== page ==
Congratulations From Governor Scott Walker

My wife and I recently received this in the mail from Governor Scott Walker and his wife, Tonette:

It’s a card congratulating us on the birth of our daughter. This is the inside: 

That was nice, we thought, but unfortunately Governor Walker asked us to return it when he found out that Nora’s birth was the result of labor.

Thank you! Don’t forget to tip your waitstaff! G’night!

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The Three Secrets to Lazy, Sensational Journalism

This may come as a shock to younger generations, but there once was a time when we didn’t have 24-hour news channels. Things would happen, and then people called reporters would find out more about the things. Later, these reporters became “Journalists” around the same time that weathermen became “Meteorologists.”

Anyway, these journalists would assemble information, verify it, and ask pertinent questions. Then they would either write about it, or tell it to a man with a soothing baritone voice and majestic hair like the beating wings of an eagle taking flight. This man would, in turn, take a half hour every weeknight to tell us about it on television.

Occasionally, something really big would happen, and the man would interrupt “regular scheduled programming” to tell us about it. This was called a “Special Report” or a “News Bulletin,” and it usually had to do with an assassination or a moon landing or something.

The point is, when something was on the news, you could be fairly certain that it had gone through rigorous scrutiny and vetting, and that what ultimately came to you was fact. There were no advertisers, and no one cared about the ratings.

Thankfully, today, Journalism has evolved. Let’s face it; facts are boring and often get in the way of a perfectly entertaining narrative. And verifying facts is hard and unrewarding work. Here are three ways to deliver the news without the burden of actual research and in the most sensational way possible.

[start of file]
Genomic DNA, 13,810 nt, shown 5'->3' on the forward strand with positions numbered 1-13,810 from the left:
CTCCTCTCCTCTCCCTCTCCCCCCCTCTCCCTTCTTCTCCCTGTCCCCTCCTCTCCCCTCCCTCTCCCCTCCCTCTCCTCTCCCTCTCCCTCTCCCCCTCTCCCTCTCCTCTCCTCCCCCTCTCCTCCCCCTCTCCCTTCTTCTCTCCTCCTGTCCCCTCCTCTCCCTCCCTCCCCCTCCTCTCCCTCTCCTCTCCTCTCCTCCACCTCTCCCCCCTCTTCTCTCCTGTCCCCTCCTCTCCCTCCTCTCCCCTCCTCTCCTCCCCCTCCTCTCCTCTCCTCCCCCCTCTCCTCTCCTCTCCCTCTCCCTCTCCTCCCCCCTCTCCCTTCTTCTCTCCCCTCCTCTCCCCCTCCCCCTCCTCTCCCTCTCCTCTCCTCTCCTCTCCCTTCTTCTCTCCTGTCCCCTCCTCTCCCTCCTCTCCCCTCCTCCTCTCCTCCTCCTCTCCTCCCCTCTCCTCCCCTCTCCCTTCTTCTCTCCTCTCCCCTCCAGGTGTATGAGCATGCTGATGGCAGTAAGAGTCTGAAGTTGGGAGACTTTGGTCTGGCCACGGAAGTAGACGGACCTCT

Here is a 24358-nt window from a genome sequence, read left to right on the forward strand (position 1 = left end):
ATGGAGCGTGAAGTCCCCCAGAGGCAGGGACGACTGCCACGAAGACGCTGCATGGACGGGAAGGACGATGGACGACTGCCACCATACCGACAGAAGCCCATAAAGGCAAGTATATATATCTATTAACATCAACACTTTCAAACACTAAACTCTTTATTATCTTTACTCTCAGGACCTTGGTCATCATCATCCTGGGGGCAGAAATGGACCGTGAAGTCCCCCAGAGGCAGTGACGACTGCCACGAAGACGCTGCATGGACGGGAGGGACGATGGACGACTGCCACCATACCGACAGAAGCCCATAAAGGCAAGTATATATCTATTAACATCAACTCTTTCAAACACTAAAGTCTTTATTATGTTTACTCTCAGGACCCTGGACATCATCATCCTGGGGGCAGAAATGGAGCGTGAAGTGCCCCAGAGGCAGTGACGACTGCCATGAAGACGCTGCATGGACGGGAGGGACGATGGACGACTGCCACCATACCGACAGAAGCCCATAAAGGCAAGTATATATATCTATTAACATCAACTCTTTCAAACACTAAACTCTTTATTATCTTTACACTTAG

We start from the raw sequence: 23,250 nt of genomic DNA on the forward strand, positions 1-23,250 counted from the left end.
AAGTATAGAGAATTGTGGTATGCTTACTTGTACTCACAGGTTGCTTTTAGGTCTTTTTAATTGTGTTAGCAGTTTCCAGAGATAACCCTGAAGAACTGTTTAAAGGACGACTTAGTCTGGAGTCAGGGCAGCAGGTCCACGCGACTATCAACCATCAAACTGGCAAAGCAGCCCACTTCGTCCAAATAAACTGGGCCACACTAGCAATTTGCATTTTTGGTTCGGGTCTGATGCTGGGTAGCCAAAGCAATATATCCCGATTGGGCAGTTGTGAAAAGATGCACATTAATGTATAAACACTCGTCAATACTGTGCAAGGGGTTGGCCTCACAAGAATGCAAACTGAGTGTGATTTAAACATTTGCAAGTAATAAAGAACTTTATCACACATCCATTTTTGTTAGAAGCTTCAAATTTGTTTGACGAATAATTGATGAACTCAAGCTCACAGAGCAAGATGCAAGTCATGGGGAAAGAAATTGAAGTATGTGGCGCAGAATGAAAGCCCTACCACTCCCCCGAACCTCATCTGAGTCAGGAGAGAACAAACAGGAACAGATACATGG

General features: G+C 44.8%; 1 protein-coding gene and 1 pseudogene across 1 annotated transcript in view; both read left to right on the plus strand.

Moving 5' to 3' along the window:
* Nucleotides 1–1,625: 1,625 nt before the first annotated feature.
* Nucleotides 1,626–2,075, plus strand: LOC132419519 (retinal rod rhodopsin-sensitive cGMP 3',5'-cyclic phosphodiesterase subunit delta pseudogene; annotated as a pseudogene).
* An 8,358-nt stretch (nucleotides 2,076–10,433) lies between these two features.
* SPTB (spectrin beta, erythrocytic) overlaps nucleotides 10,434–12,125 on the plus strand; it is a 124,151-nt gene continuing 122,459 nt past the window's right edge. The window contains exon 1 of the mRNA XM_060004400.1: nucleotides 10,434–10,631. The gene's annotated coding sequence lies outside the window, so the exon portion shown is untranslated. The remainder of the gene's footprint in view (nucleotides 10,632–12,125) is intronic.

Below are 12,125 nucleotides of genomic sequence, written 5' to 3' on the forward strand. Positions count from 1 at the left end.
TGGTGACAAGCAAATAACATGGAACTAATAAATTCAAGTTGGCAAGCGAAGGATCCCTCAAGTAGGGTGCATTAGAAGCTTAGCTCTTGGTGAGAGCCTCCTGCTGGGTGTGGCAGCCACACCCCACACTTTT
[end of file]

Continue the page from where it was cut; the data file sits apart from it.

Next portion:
The Question Mark

Questions are the currency of Journalism, and, when used properly, the question mark is not only a brilliant “teaser,” but it’s also a “Get out of Facts for Free” card. All you need to do to legitimize the most absurdly fact-free headline is to raise your inflection ever so slightly at the end of the sentence. For example, take the statement:  “Eating Doritos will make you immortal.” Patently false; perhaps even worthy of legal action. But watch what happens when we add the question mark:  “Eating Doritos will make you immortal? We’ll be right back.” Of course, the answer to the question is “no, they won’t,” but by that point, the answer is not nearly as important as the question.

Now you try. Take these ridiculous statements and, using the question mark technique, turn them into legitimate headlines:

“House cats commandeer zeppelin.”

“Brewers yeast cures Cancer.”

“Scientists discover the Devil living in Valparaiso, Indiana.”

Some People

Let’s say you want to imply that actor Morgan Freeman is a transvestite. You may or may not actually think that actor Morgan Freeman is a transvestite, but, if he was, boy, what a scoop it would be! But it would be libelous to print that actor Morgan Freeman was a transvestite, and positing your transvestite theory to Mr. Freeman on camera would ruin you. What to do?

No problem; simply invoke “some people.” It goes like this:  “Mr. Freeman, I hate to bring this up, but, in light of recent rumors, I feel I must. Some people are saying that you are a transvestite. How do you respond to these allegations?”

Naturally, this would infuriate Morgan Freeman, but your defense is iron-clad. After all, you’re not calling him a transvestite; you’re just exercising due diligence and best practices and several other corporate terms, to get to the bottom of what “some people” are saying. You’re giving him the opportunity to set the record straight.

It absolves you of any and all responsibility for being a shallow, sensationalist ratings whore, while at the same time giving you just a whiff of journalistic integrity.

A great, real-world example of this “some people” method involved the recent shut-down of the 405 freeway in Los Angeles. An anchor from one of the 24-hour news networks said:  “Some people are calling it ‘Carmegeddon…’” By saying this, they, too, were able to use the snappy moniker, Carmegeddon, while, at the same time, placing themselves above such a hackneyed cliché. 


Mark Twain said:  “There are lies, damned lies, and statistics.” But, then again, he’s dead, so a fat lot of good it did him. Nevertheless, statistics have the lofty air of science while being as flexible as a Chinese Acrobat after three margaritas. Take the following statistic as an example: